Broadband modulation of terahertz waves through electrically driven hybrid bowtie antenna-VO2 devices

Abstract : Broadband modulation of terahertz (THz) light is experimentally realized through the electrically driven metal-insulator phase transition of vanadium dioxide (VO 2) in hybrid metal antenna-VO 2 devices. The devices consist of VO 2 active layers and bowtie antenna arrays, such that the electrically driven phase transition can be realized by applying an external voltage between adjacent metal wires extended to a large area array. The modulation depth of the terahertz light can be initially enhanced by the metal wires on top of VO 2 and then improved through the addition of specific bowties in between the wires. As a result, a terahertz wave with a large beam size (~10 mm) can be modulated within the measurable spectral range (0.3–2.5 THz) with a frequency independent modulation depth as high as 0.9, and the minimum amplitude transmission down to 0.06. Moreover, the electrical switch on/off phase transition depends very much on the size of the VO 2 area, indicating that smaller VO 2 regions lead to higher modulation speeds and lower phase transition voltages. With the capabilities in actively tuning the beam size, modulation depth, modulation bandwidth as well as the modulation speed of THz waves, our study paves the way in implementing multifunctional components for terahertz applications. The terahertz (THz) frequency regime attracts attention from both the scientific research and industry sectors due to its technological potential in biomedicine 1,2 , security 3 , imaging 4 and material characterizations 5. The ter-ahertz components, such as modulators 6,7 , switches 8,9 , lenses 10 , waveplates 11 , and filters are essential in efficiently manipulating the THz waves for specific applications. The fast growth of the THz technology asks for not only construction but also daily improvement of the functional components. One significant terahertz device, the optoelectronic compatible THz modulator, plays a key role in THz imaging and wireless communication systems. The establishment of active THz modulators require active materials working at THz frequencies. It is well known that the semiconducting heterostructures are THz active due to their intersubband transitions taking place on a meV energy scale 12,13. The unique scattering behaviors, such as strong absorption and reflection, induced by the coupling of THz pulses to the intersubband transitions enable implementation of an active THz attenuator, filter or emitter. Additionally, the charge density on the semiconductor surface can be tuned through either electrostatic gating 14 or photo-excited interband transitions 15 , leading to real time control of THz waves. Similarly, graphene has been recognized as a THz active material since graphene electrons have strong intraband transitions at terahertz frequencies 16,17. The transition rate can be changed by shifting the Fermi energy of graphene optically or electrically such that the absorption/reflection of THz waves during/ after the transition can be modulated in an active way 18–20. Both semiconductors and graphene are desirable in controlling the charge density and hence the electrical conductivity of the active material, but the tunable range is restricted by either the ultrathin two dimensional electron gas interface or the atomic thin graphene single layer, hence the experimental modulation depth is limited to ~0.5. Metamaterials with scalable geometry are excellent in amplitude, frequency and polarization manipulation of electromagnetic waves 21–23 but lose the dynamic real-time tunability. Lots of efforts are underway through effective combination of metamaterials with semiconductors 24–26 and graphene 27,28. The achievements are obvious but most of them suffer from narrow bandwidth because the electric transition and the subsequent coupling with the metamaterial resonance are always frequency dependent. To achieve ulrabroadband THz modulation without compromise of the modulation depth, speed, beam size as well as real time control, new active materials as well as precise metamaterial designs are required.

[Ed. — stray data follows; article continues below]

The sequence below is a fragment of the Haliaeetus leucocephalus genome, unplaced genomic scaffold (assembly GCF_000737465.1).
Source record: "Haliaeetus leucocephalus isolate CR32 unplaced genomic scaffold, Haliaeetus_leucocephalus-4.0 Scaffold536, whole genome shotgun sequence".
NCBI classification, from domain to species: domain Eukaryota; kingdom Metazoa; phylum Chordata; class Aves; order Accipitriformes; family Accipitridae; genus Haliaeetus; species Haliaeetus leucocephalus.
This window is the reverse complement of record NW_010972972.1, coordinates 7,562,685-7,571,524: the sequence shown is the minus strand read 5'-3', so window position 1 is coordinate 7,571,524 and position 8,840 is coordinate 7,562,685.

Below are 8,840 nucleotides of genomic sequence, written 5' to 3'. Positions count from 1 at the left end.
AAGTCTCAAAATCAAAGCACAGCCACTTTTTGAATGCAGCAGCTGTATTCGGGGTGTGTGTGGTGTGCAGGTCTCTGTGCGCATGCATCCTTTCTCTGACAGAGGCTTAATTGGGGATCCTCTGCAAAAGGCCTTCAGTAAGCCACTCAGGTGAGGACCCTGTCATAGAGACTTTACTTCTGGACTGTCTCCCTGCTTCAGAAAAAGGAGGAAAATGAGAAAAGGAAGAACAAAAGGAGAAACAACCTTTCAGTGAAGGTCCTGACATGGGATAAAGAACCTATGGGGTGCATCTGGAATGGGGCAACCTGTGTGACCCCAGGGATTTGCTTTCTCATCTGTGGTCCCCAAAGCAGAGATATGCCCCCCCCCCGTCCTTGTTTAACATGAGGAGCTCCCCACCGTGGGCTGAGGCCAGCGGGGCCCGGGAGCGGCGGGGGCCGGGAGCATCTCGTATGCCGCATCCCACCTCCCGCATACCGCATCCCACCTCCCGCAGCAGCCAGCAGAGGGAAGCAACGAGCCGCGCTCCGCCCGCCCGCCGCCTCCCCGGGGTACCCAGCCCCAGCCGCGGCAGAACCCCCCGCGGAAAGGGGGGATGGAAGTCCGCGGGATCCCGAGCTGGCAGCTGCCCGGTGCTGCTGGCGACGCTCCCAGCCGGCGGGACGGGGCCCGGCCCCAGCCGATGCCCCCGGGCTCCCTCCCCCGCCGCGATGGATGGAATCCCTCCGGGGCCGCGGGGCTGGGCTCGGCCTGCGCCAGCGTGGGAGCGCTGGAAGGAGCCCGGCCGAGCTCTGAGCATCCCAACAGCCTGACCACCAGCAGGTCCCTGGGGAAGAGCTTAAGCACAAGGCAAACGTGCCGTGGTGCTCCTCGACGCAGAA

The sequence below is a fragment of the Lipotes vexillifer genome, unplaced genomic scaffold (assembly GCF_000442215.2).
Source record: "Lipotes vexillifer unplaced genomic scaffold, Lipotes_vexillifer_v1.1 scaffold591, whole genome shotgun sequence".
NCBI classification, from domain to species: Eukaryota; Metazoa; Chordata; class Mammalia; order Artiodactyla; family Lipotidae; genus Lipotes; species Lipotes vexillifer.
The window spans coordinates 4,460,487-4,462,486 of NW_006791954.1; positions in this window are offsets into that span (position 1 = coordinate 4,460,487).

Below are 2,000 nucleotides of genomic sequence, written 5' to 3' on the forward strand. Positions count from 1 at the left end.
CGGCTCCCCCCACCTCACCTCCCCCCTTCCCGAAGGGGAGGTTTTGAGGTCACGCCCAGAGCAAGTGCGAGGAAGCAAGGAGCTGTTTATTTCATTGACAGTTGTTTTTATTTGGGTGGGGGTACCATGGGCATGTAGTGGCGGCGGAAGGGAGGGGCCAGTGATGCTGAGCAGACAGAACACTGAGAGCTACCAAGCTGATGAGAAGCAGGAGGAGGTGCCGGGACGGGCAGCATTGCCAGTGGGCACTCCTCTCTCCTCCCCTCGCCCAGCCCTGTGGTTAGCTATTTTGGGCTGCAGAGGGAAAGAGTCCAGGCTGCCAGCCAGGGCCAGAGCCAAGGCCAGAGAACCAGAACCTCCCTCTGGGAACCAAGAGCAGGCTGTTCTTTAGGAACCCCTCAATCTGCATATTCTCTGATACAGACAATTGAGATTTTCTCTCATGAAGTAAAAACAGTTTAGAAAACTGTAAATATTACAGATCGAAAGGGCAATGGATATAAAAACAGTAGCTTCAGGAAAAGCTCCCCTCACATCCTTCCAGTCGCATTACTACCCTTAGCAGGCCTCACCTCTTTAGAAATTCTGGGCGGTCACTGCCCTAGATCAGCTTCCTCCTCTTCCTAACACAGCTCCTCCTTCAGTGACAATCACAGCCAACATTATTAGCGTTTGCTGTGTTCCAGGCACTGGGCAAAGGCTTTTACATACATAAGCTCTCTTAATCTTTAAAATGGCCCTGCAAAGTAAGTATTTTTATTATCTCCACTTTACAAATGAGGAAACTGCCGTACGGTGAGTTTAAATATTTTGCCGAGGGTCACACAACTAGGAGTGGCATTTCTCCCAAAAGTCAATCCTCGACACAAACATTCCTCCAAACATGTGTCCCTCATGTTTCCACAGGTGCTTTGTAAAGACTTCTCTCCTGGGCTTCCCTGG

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Scientific Reports, Nature Publishing Group, 2017, 7 (1), 〈10.1038/s41598-017-13085-w〉
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Soumis le : vendredi 6 octobre 2017 - 05:04:25
Dernière modification le : jeudi 11 janvier 2018 - 06:27:38

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Chunrui Han, Edward Parrott, Georges Humbert, Aurelian Crunteanu, Emma Pickwell-Macpherson. Broadband modulation of terahertz waves through electrically driven hybrid bowtie antenna-VO2 devices. Scientific Reports, Nature Publishing Group, 2017, 7 (1), 〈10.1038/s41598-017-13085-w〉. 〈hal-01611516〉

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